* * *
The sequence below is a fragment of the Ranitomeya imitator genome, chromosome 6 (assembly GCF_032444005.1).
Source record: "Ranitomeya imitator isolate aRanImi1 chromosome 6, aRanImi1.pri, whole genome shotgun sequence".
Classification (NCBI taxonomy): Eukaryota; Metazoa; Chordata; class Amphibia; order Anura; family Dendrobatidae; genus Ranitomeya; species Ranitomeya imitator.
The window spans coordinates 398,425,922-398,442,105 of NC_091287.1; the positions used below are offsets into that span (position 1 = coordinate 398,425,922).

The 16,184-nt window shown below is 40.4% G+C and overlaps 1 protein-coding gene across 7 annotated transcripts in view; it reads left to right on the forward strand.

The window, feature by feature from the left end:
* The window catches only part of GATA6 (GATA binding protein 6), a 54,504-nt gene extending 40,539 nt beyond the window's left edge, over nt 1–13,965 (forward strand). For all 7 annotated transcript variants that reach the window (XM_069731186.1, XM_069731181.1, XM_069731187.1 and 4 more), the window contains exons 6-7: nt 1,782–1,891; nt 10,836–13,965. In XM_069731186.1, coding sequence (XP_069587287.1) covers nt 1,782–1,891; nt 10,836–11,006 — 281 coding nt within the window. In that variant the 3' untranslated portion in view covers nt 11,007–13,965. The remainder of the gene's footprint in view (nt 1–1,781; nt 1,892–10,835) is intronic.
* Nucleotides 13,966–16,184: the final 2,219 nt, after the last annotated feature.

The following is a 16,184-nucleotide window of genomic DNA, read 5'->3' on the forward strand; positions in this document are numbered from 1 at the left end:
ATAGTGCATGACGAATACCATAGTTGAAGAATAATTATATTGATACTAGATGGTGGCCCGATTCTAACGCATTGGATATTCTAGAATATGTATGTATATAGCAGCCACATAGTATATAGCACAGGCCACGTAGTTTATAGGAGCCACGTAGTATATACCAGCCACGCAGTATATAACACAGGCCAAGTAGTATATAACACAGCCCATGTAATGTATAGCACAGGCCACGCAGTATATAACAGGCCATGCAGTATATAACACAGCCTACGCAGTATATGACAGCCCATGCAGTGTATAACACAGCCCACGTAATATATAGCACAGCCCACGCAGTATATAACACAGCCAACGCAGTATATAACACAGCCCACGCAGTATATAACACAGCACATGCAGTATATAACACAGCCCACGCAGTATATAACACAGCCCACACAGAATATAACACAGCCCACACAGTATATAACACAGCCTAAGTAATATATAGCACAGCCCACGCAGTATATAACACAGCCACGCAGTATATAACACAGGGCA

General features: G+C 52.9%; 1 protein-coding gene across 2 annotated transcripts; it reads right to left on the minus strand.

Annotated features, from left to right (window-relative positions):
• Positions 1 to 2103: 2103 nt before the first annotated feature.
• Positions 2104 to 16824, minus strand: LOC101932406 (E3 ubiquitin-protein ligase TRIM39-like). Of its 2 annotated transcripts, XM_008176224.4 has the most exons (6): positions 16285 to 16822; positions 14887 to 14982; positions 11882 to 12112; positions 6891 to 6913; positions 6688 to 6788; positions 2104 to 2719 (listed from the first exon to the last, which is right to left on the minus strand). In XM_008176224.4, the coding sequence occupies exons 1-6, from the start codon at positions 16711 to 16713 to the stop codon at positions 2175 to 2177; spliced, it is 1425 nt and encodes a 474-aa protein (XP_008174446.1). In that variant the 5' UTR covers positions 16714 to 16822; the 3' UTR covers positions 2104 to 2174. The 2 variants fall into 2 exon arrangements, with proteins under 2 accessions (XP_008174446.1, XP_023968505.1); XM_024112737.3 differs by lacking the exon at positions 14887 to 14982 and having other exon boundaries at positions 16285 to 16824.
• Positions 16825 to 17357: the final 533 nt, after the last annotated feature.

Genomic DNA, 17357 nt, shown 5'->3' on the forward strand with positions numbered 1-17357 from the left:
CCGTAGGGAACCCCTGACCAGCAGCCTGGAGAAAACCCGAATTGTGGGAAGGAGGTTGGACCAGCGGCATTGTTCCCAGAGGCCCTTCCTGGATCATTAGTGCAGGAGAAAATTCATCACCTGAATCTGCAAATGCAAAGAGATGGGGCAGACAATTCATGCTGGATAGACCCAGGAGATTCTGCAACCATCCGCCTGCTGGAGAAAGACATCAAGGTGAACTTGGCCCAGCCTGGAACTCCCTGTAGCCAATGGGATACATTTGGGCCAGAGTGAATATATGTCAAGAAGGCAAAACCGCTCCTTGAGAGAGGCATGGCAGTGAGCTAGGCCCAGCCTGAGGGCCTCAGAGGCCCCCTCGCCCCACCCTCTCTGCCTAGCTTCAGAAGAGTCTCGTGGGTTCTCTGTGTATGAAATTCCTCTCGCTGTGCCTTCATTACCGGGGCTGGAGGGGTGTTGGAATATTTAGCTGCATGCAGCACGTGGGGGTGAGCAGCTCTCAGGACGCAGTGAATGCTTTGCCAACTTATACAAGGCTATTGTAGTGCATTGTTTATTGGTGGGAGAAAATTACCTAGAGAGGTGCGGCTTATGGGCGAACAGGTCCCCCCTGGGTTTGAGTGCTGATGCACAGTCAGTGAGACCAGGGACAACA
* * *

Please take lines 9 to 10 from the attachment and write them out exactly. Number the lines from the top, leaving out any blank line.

The following is a 16,184-nucleotide window of genomic DNA, read 5'->3' on the forward strand; positions in this document are numbered from 1 at the left end:
ATAGTGCATGACGAATACCATAGTTGAAGAATAATTATATTGATACTAGATGGTGGCCCGATTCTAACGCATTGGATATTCTAGAATATGTATGTATATAGCAGCCACATAGTATATAGCACAGGCCACGTAGTTTATAGGAGCCACGTAGTATATACCAGCCACGCAGTATATAACACAGGCCAAGTAGTATATAACACAGCCCATGTAATGTATAGCACAGGCCACGCAGTATATAACAGGCCATGCAGTATATAACACAGCCTACGCAGTATATGACAGCCCATGCAGTGTATAACACAGCCCACGTAATATATAGCACAGCCCACGCAGTATATAACACAGCCAACGCAGTATATAACACAGCCCACGCAGTATATAACACAGCACATGCAGTATATAACACAGCCCACGCAGTATATAACACAGCCCACACAGAATATAACACAGCCCACACAGTATATAACACAGCCTAAGTAATATATAGCACAGCCCACGCAGTATATAACACAGCCACGCAGTATATAACACAGGGCA